Tales from the edge: The black screen of death

Ian Trump

“Why has my screen gone black?”

Recognize this question? Sadly, it’s one IT admins receive far too often. When it’s a workstation maybe it’s not so much of a big deal… but when it’s a server, chances are your day is about to get really interesting. And by interesting I mean long.

Unfortunately, unless fla172335551mes or audible grinding or clicking noises can be heard from the drive array, it can be really difficult to understand how a server goes from working perfectly one minute to being a pile of junk the next.

There are, of course, times when it’s a miraculous, or easy fix. Simply using the ubiquitous "power it off/power it on" routine can work wonders. Or it could simply be due to a USB stick or CD-ROM being left in a drive, and “tricking” the server into trying to boot with no OS. Simply removing the media puts you back in business in no time. Other times it’s the array controller, or BIOS that, post OS patches and updates, needs a firmware update before you’re back in business.

As an example, after one shutdown followed by a move of the server across the room, the system hung on boot just after the RAID card BIOS loaded. Yes, we moved it carefully in case you were wondering; very carefully. Both drives in the OS RAID 1 partition had flipped to “Foreign”. No big deal… only the customer’s Exchange and Accounting Databases were located on the server as well as 10 years worth of files.

Fortunately, in this case a phone call to Dell, tech support let us into a secret: pressing the shift key twice yielded a ‘secret screen’. This allowed us to import the “Foreign” drive configuration and “hey presto!”, we were back in business.

Other times it’s a problem somewhere between the hardware and the layers of software found in a modern server. When it’s looking like something more complex, the pressure really starts to mount.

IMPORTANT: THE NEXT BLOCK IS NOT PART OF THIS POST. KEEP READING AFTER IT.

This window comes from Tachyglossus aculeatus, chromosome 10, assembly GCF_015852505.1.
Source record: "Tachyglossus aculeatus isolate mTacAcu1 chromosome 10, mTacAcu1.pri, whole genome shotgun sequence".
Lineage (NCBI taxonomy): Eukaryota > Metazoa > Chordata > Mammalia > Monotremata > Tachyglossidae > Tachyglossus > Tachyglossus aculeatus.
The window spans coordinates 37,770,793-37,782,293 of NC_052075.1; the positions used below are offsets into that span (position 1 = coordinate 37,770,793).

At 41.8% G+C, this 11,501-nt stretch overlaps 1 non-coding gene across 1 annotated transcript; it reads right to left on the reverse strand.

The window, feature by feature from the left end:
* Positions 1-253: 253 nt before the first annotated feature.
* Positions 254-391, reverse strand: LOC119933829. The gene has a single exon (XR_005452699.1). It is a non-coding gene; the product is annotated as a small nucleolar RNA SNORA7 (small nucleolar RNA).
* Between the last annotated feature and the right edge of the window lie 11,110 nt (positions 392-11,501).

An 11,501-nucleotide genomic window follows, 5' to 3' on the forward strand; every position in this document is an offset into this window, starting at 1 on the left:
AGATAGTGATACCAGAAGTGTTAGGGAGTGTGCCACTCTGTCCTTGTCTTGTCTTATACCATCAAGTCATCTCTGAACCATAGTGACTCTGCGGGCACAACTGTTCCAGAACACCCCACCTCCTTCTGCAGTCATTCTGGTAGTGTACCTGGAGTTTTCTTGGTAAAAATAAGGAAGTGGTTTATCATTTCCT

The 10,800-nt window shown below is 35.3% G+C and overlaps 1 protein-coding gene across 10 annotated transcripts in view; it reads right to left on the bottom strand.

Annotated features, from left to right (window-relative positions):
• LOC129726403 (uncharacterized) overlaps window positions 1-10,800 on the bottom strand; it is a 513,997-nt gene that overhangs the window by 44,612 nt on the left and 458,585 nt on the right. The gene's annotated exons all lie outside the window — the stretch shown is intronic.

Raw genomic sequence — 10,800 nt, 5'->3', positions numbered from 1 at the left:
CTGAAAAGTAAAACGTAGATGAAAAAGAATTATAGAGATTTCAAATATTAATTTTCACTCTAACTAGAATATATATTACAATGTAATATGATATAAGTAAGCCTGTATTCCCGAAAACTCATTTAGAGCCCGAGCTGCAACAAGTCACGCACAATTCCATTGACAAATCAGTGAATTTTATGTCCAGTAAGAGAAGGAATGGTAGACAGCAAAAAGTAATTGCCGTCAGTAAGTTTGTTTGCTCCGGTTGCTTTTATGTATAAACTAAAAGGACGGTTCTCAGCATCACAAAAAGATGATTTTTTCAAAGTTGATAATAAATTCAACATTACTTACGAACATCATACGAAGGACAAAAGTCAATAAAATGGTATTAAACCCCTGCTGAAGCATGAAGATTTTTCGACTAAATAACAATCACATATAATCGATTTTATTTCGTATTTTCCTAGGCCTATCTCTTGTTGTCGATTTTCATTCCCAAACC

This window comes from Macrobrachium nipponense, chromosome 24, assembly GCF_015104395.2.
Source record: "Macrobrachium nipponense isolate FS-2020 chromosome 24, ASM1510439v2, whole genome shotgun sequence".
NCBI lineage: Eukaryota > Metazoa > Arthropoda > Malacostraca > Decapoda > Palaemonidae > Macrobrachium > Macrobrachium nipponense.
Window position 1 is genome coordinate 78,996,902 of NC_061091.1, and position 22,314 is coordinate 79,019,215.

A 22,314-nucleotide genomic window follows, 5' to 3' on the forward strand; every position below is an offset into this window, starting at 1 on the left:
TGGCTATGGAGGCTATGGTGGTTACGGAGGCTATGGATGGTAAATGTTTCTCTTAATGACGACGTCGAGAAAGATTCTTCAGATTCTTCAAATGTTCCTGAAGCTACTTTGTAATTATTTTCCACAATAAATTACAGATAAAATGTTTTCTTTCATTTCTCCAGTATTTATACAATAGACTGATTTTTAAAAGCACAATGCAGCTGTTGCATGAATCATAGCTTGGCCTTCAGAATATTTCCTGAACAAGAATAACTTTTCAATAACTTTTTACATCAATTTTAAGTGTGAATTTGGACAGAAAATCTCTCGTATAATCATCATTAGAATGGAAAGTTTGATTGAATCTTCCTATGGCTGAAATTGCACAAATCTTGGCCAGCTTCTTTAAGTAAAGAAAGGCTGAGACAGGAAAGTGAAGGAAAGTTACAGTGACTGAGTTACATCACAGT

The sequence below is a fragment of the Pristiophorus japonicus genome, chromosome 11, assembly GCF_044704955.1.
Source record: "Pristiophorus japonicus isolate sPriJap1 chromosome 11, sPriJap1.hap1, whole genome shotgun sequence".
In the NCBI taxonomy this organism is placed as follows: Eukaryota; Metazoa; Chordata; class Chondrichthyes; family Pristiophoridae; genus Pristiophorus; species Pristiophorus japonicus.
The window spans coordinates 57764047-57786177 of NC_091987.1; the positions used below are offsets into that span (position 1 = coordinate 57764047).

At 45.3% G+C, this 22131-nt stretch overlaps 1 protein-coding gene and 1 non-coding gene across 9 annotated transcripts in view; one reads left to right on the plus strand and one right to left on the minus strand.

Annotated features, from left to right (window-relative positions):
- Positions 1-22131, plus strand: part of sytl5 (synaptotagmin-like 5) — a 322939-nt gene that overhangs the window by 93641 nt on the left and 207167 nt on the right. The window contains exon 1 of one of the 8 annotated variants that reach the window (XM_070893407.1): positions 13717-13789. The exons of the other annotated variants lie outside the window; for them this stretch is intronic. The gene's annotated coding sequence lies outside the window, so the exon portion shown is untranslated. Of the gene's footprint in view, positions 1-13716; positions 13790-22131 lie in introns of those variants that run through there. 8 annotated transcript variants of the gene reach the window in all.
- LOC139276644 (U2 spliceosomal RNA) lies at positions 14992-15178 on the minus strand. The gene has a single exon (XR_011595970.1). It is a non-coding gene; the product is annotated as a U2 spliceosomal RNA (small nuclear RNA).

So how do you reduce that pressure?

  1. Prepare for Armageddon
    Thinking and preparing for server death in advance is much more preferable than having to do this on a customer site, when it has happened. It’s a great idea to focus on monitoring regular backup success and knowing where the media and support DVDs are located. Knowing you have the customer data safely backed up reduces the anxiety considerably.
  2. Have faith
    Modern technology is, well modern – you are not the first person on the planet to endure a painful time in what feels like the end of a server. Manufacture tech support should be high on the list along with Google searches. Having said that, here’s a cautionary tail: not everything on Google is going to be helpful, it may even be harmful. You need to be a little more specific than Googling “Dead Dell Server”.
  3. Try to rule out the hardware early
    The phone call to the manufacturer leads to (hopefully) some system testing, which occasionally yields (in my experience) a “failed hardware module.” Overnight, air-express, next business day delivery get’s everything back online.
  4. Software is the Devil
    More often than not it’s the software, usually the OS or a Driver, has had a conniption (not a technical word, but the best description I could think of), or has been corrupted. Last Known Good Configuration boot, Windows Automated System Repair, careful Windows re-install or copying the drivers from the support CD may bring you back to life; although these steps are not for the faint of heart.
  5. Never Again
    If all your steps fail and you’re faced with executing a bare metal restore or (ick) a hand re-build of the server, you need to seriously consider a Physical to Virtual (P2V) project to move the business services to be as hardware independent as possible. The relative ease of moving hypervisors or VMs between hardware platforms and snapshot technology for backups makes for a quick recovery of services.

Ultimately, anyone who has been in IT for a few years has faced the daunting task of a server down scenario and realistically if you’re relatively new to IT you can look forward to your baptism by fire.

How hot the fire burns depends on the quality of your backup and how much you have thought about what to do when you see the Black Screen of Death.


Want to know more about security? Then check out the videos serious by our security lead, Ian Trump…